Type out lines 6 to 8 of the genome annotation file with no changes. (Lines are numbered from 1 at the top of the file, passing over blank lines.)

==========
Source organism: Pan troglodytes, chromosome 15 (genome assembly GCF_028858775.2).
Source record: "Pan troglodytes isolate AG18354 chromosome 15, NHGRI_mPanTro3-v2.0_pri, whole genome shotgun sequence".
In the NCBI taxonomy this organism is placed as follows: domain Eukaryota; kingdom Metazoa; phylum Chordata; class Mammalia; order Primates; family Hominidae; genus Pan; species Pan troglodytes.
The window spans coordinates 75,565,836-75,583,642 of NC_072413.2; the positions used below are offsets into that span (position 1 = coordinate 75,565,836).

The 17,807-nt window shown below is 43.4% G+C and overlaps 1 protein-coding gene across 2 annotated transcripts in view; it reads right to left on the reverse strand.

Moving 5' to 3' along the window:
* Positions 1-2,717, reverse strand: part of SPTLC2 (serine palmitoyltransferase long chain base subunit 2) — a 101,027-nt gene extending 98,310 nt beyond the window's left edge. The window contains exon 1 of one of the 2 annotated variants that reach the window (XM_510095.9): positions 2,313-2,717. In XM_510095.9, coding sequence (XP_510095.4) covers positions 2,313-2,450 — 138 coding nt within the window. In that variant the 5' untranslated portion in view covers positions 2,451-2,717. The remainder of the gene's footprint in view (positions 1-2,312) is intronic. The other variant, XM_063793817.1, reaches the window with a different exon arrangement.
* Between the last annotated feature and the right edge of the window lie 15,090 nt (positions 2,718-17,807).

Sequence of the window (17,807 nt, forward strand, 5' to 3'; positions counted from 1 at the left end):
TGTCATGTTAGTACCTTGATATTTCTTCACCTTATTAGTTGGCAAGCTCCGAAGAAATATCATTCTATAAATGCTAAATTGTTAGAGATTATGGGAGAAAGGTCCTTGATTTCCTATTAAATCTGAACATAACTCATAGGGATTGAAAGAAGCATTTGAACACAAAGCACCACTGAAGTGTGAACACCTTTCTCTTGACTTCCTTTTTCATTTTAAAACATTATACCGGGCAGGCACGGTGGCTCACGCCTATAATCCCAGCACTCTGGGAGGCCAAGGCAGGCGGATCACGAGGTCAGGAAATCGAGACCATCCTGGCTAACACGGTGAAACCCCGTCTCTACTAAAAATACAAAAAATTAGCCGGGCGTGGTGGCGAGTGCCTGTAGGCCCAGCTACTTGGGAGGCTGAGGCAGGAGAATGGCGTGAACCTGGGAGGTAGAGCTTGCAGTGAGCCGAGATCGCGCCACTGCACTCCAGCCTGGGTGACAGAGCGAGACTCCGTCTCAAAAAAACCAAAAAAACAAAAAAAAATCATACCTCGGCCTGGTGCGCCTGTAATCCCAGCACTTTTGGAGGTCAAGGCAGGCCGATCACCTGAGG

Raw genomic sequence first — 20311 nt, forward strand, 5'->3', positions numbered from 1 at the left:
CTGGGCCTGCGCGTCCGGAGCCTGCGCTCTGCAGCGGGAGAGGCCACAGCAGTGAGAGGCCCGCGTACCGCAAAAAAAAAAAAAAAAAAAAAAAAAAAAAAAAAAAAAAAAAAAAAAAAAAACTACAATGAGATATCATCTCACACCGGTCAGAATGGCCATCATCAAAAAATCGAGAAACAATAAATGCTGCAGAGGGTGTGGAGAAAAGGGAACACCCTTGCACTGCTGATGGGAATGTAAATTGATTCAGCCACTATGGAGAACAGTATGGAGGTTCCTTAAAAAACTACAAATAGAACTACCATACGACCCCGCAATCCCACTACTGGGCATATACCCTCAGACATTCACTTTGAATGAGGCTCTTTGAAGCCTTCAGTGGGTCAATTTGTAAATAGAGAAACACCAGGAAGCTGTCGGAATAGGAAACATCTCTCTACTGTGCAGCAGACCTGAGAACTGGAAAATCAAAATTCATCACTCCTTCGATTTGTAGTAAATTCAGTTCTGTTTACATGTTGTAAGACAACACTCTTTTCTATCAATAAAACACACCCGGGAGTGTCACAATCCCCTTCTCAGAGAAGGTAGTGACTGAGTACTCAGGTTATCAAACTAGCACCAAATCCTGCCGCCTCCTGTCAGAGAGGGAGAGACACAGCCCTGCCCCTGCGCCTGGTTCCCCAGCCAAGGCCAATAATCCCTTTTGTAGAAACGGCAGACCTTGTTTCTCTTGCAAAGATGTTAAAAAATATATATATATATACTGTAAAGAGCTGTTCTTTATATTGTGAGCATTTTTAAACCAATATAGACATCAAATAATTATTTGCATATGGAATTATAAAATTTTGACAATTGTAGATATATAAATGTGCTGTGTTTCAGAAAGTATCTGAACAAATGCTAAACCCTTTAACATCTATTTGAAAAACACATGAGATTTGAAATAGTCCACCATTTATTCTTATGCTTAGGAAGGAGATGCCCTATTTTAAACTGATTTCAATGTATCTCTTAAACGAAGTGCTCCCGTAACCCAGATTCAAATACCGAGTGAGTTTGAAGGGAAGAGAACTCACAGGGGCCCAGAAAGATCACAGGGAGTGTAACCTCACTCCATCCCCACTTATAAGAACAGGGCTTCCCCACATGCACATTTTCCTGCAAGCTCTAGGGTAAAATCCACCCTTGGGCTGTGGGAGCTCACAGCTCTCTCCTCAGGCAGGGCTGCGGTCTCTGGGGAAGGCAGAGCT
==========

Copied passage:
Moving 5' to 3' along the window:
* Positions 1-2,717, reverse strand: part of SPTLC2 (serine palmitoyltransferase long chain base subunit 2) — a 101,027-nt gene extending 98,310 nt beyond the window's left edge. The window contains exon 1 of one of the 2 annotated variants that reach the window (XM_510095.9): positions 2,313-2,717. In XM_510095.9, coding sequence (XP_510095.4) covers positions 2,313-2,450 — 138 coding nt within the window. In that variant the 5' untranslated portion in view covers positions 2,451-2,717. The remainder of the gene's footprint in view (positions 1-2,312) is intronic. The other variant, XM_063793817.1, reaches the window with a different exon arrangement.
* Between the last annotated feature and the right edge of the window lie 15,090 nt (positions 2,718-17,807).